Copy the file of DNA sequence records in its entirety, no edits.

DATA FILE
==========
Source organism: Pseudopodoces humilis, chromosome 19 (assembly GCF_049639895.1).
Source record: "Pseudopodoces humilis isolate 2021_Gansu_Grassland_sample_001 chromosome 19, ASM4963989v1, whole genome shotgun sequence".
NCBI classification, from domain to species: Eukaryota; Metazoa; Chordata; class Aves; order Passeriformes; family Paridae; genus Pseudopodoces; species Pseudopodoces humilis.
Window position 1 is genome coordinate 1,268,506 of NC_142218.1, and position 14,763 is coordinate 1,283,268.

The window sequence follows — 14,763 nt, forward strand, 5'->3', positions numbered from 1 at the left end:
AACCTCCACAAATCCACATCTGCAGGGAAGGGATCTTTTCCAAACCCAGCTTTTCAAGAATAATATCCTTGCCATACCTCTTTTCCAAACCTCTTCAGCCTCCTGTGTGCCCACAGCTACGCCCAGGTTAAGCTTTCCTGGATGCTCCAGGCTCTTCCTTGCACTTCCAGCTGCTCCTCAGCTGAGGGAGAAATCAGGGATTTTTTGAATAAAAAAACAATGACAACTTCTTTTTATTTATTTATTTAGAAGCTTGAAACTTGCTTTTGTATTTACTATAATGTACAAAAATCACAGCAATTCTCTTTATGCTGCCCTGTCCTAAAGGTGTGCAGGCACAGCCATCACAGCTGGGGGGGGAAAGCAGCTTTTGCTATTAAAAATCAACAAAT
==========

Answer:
Source organism: Pseudopodoces humilis, chromosome 19 (assembly GCF_049639895.1).
Source record: "Pseudopodoces humilis isolate 2021_Gansu_Grassland_sample_001 chromosome 19, ASM4963989v1, whole genome shotgun sequence".
NCBI classification, from domain to species: Eukaryota; Metazoa; Chordata; class Aves; order Passeriformes; family Paridae; genus Pseudopodoces; species Pseudopodoces humilis.
Window position 1 is genome coordinate 1,268,506 of NC_142218.1, and position 14,763 is coordinate 1,283,268.

The window sequence follows — 14,763 nt, forward strand, 5'->3', positions numbered from 1 at the left end:
AACCTCCACAAATCCACATCTGCAGGGAAGGGATCTTTTCCAAACCCAGCTTTTCAAGAATAATATCCTTGCCATACCTCTTTTCCAAACCTCTTCAGCCTCCTGTGTGCCCACAGCTACGCCCAGGTTAAGCTTTCCTGGATGCTCCAGGCTCTTCCTTGCACTTCCAGCTGCTCCTCAGCTGAGGGAGAAATCAGGGATTTTTTGAATAAAAAAACAATGACAACTTCTTTTTATTTATTTATTTAGAAGCTTGAAACTTGCTTTTGTATTTACTATAATGTACAAAAATCACAGCAATTCTCTTTATGCTGCCCTGTCCTAAAGGTGTGCAGGCACAGCCATCACAGCTGGGGGGGGAAAGCAGCTTTTGCTATTAAAAATCAACAAAT